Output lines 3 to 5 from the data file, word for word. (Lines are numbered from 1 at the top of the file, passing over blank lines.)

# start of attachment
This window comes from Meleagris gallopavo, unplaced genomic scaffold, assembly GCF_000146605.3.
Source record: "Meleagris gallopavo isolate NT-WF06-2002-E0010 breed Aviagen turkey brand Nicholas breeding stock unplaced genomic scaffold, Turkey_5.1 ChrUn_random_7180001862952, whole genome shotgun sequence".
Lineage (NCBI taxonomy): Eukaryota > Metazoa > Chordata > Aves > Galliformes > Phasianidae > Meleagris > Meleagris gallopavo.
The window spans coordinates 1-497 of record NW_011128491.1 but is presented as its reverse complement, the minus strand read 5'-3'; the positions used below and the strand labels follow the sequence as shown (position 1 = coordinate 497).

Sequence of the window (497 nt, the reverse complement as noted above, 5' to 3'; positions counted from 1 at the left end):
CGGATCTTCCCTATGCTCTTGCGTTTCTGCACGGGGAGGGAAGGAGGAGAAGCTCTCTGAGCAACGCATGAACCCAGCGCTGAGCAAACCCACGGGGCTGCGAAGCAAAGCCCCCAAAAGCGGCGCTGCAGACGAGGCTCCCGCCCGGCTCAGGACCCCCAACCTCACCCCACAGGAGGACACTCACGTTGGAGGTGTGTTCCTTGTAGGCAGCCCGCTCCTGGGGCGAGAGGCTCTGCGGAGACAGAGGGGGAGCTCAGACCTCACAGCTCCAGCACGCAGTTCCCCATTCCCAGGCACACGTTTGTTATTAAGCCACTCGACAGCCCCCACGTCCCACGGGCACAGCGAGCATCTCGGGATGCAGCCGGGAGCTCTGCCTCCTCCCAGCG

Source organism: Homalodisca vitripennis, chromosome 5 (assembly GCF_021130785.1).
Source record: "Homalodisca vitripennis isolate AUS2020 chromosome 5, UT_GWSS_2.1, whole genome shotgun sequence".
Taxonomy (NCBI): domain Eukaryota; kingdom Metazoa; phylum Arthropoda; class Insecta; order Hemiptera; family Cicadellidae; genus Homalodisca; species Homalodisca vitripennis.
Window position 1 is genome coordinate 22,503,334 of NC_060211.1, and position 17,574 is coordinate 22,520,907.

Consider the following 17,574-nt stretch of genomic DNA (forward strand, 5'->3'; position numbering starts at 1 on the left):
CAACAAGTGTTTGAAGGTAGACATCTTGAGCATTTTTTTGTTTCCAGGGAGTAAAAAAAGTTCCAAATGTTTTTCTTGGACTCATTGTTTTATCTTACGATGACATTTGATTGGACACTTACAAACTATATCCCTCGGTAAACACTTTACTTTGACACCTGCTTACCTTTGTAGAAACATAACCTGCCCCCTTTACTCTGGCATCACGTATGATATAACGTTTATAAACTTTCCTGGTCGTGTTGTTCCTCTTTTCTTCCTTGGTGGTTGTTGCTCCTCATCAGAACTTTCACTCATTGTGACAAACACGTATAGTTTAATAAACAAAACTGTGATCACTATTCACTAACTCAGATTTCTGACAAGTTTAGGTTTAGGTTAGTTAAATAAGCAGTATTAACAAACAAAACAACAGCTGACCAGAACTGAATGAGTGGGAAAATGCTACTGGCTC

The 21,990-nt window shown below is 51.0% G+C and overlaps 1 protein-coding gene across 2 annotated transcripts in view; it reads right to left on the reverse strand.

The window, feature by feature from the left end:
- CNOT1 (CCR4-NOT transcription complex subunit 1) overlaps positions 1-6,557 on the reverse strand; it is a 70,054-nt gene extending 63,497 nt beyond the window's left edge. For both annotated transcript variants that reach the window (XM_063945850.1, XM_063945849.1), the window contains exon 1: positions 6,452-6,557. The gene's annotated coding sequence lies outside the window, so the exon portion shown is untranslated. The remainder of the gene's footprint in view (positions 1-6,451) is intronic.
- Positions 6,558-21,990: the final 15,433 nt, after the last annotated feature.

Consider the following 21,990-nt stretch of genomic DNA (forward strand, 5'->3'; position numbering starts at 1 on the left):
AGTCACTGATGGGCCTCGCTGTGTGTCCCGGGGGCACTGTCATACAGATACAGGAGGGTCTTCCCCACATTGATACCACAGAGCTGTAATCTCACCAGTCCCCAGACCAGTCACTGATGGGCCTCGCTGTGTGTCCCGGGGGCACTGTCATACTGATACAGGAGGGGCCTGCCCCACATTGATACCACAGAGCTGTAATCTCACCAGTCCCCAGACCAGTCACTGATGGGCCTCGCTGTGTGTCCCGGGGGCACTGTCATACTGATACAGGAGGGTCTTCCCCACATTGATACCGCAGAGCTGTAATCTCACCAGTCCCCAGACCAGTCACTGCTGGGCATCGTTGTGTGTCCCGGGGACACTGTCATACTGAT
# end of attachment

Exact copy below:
Lineage (NCBI taxonomy): Eukaryota > Metazoa > Chordata > Aves > Galliformes > Phasianidae > Meleagris > Meleagris gallopavo.
The window spans coordinates 1-497 of record NW_011128491.1 but is presented as its reverse complement, the minus strand read 5'-3'; the positions used below and the strand labels follow the sequence as shown (position 1 = coordinate 497).

Sequence of the window (497 nt, the reverse complement as noted above, 5' to 3'; positions counted from 1 at the left end):